Seismic waves

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Seismic waves are emitted by vibroseis trucks (aka vibrator or thumper trucks). These vehicles are specially equipped with an impact device, a large, metal, earth-vibrating foot, that generates ground waves. This process is sometimes referred to as geo-thumping.

Impact device
Courtesy of Peter Comly, - Clodhopper Farm

The trucks are driven down rural highways in areas where gas is suspected, and have electronic equipment on board to record the returns when sound waves bounce back from underground features.

Convoy of four Dawson vibroseis trucks
sending seismic shock waves down through the road.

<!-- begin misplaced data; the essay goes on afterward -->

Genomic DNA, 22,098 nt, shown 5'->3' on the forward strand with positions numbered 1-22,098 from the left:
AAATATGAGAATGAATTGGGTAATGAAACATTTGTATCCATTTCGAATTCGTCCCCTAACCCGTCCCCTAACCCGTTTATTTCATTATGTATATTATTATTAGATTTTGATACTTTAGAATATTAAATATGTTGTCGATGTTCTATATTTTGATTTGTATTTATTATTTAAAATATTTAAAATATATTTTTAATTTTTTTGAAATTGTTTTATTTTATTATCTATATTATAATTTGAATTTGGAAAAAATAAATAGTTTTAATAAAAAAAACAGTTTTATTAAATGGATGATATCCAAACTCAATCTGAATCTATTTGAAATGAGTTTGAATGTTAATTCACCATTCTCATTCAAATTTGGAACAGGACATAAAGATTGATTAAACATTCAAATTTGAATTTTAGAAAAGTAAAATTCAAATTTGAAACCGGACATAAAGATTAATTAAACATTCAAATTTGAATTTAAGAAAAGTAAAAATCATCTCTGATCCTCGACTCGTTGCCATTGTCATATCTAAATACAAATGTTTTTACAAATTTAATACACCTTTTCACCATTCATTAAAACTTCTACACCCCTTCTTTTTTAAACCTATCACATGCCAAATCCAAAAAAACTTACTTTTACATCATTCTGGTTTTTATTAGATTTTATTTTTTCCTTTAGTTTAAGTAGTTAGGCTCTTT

Courtesy of Peter Comly, Clodhopper Farm

Usually, the survey area is carefully staked and marked with colored flags serving as measurement markers. Yellow and black fiber optic cables run beneath the markers, connected to vibration sensor units spaced at intervals along the cables. Readings from the sensors help map out the boundaries of the underground rock formations.

Reports often state that the noise and vibrations from vibroseis trucks can be heard for a considerable distance. The trucks work in groups of three or four, one right behind the other, and the impacts they generate are synchronized.

A second way to generate seismic waves involves detonating small explosive charges in the ground.

The basic idea with either method of generating waves is to use the data collected to build a representational model of geological limits of the gas deposit.

Information from seismic studies has occasionally been used for leverage in land negotiations between gas companies and landowners.

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